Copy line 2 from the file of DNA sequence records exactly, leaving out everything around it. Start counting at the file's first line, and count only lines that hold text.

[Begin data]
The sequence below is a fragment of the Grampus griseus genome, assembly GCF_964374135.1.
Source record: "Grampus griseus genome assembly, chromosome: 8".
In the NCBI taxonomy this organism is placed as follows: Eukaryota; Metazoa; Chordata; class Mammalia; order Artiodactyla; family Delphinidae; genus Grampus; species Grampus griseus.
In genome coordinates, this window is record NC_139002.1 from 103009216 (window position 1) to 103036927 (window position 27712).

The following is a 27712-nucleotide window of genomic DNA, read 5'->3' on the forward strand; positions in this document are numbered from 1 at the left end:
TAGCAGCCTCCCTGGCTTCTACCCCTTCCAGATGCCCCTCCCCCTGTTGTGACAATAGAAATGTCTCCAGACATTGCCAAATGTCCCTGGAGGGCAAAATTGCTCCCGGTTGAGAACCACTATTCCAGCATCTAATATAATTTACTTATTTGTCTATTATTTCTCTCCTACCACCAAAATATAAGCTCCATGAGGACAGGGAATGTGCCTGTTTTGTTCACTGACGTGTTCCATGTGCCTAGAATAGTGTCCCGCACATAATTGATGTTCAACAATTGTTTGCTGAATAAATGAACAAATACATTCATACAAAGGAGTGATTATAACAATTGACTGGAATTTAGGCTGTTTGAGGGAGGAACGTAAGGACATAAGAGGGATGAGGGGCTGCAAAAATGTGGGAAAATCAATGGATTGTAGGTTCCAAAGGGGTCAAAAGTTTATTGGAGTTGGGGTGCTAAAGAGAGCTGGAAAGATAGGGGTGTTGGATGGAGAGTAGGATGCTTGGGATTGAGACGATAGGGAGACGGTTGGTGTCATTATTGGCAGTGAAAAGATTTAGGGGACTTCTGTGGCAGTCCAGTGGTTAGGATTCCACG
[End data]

Source record: "Grampus griseus genome assembly, chromosome: 8".